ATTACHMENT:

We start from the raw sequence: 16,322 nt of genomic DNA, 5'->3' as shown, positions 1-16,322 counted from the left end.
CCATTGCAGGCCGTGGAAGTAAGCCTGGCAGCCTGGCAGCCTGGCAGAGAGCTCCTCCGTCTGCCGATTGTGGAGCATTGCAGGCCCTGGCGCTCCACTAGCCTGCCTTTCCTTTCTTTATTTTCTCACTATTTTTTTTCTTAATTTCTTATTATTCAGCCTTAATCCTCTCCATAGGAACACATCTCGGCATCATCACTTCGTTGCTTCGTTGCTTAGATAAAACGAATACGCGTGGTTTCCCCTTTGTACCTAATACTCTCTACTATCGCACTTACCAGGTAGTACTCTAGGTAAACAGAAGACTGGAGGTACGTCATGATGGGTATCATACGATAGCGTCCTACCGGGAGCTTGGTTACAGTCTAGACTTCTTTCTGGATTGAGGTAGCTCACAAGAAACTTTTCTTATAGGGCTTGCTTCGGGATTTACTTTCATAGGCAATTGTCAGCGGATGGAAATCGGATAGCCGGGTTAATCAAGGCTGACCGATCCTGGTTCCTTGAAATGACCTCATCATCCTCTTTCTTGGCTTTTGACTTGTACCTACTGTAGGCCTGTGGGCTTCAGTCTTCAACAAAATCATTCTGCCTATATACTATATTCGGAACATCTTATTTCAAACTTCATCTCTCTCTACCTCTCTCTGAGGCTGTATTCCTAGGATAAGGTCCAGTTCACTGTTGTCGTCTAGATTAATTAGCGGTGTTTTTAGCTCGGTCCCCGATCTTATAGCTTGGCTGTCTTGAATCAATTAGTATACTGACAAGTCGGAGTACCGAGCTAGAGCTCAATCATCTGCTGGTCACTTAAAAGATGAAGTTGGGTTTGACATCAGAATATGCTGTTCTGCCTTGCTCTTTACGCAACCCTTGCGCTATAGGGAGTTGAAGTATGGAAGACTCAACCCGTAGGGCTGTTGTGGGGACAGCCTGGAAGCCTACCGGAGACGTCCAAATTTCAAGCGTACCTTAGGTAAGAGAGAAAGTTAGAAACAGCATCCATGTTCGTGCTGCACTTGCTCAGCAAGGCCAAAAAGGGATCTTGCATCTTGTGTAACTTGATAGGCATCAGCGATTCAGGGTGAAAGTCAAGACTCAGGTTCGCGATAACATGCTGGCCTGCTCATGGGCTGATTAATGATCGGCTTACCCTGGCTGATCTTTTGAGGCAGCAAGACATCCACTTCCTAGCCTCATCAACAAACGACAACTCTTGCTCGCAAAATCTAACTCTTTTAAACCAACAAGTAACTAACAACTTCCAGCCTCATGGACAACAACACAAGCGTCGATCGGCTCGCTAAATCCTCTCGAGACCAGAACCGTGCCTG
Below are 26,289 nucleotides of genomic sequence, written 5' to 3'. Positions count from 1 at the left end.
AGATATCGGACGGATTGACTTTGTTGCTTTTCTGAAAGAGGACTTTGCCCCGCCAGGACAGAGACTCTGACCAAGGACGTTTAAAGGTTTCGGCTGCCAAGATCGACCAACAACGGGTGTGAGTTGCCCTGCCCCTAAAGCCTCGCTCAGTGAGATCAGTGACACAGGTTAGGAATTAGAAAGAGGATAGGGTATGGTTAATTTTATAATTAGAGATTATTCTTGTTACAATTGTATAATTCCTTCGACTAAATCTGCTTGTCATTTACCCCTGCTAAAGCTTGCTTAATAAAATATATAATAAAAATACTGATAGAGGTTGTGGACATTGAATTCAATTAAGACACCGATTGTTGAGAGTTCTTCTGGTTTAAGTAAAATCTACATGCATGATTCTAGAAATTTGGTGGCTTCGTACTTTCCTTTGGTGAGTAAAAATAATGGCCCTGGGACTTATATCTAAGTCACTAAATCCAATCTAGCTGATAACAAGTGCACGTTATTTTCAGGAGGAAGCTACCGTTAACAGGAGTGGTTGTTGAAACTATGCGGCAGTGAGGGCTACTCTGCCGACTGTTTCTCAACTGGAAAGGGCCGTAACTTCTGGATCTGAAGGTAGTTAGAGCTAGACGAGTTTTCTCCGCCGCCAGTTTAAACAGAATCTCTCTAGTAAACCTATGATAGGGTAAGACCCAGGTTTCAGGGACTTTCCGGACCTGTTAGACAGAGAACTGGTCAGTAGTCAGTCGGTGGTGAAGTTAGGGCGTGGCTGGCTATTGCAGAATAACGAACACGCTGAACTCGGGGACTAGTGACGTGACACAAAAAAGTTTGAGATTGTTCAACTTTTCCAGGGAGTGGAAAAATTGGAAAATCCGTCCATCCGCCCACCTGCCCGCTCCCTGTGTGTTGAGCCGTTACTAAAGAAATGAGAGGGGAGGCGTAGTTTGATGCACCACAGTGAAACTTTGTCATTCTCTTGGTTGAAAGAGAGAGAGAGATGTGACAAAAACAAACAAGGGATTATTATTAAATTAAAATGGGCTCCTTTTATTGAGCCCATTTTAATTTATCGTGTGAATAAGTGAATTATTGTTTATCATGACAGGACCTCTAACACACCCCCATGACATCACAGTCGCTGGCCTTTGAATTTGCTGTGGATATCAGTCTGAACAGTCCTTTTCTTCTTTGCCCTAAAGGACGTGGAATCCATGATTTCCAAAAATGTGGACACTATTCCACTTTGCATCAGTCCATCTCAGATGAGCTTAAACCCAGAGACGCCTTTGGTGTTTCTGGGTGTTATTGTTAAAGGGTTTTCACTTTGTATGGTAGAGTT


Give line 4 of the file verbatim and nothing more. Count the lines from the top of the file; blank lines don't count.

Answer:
AGATATCGGACGGATTGACTTTGTTGCTTTTCTGAAAGAGGACTTTGCCCCGCCAGGACAGAGACTCTGACCAAGGACGTTTAAAGGTTTCGGCTGCCAAGATCGACCAACAACGGGTGTGAGTTGCCCTGCCCCTAAAGCCTCGCTCAGTGAGATCAGTGACACAGGTTAGGAATTAGAAAGAGGATAGGGTATGGTTAATTTTATAATTAGAGATTATTCTTGTTACAATTGTATAATTCCTTCGACTAAATCTGCTTGTCATTTACCCCTGCTAAAGCTTGCTTAATAAAATATATAATAAAAATACTGATAGAGGTTGTGGACATTGAATTCAATTAAGACACCGATTGTTGAGAGTTCTTCTGGTTTAAGTAAAATCTACATGCATGATTCTAGAAATTTGGTGGCTTCGTACTTTCCTTTGGTGAGTAAAAATAATGGCCCTGGGACTTATATCTAAGTCACTAAATCCAATCTAGCTGATAACAAGTGCACGTTATTTTCAGGAGGAAGCTACCGTTAACAGGAGTGGTTGTTGAAACTATGCGGCAGTGAGGGCTACTCTGCCGACTGTTTCTCAACTGGAAAGGGCCGTAACTTCTGGATCTGAAGGTAGTTAGAGCTAGACGAGTTTTCTCCGCCGCCAGTTTAAACAGAATCTCTCTAGTAAACCTATGATAGGGTAAGACCCAGGTTTCAGGGACTTTCCGGACCTGTTAGACAGAGAACTGGTCAGTAGTCAGTCGGTGGTGAAGTTAGGGCGTGGCTGGCTATTGCAGAATAACGAACACGCTGAACTCGGGGACTAGTGACGTGACACAAAAAAGTTTGAGATTGTTCAACTTTTCCAGGGAGTGGAAAAATTGGAAAATCCGTCCATCCGCCCACCTGCCCGCTCCCTGTGTGTTGAGCCGTTACTAAAGAAATGAGAGGGGAGGCGTAGTTTGATGCACCACAGTGAAACTTTGTCATTCTCTTGGTTGAAAGAGAGAGAGAGATGTGACAAAAACAAACAAGGGATTATTATTAAATTAAAATGGGCTCCTTTTATTGAGCCCATTTTAATTTATCGTGTGAATAAGTGAATTATTGTTTATCATGACAGGACCTCTAACACACCCCCATGACATCACAGTCGCTGGCCTTTGAATTTGCTGTGGATATCAGTCTGAACAGTCCTTTTCTTCTTTGCCCTAAAGGACGTGGAATCCATGATTTCCAAAAATGTGGACACTATTCCACTTTGCATCAGTCCATCTCAGATGAGCTTAAACCCAGAGACGCCTTTGGTGTTTCTGGGTGTTATTGTTAAAGGGTTTTCACTTTGTATGGTAGAGTT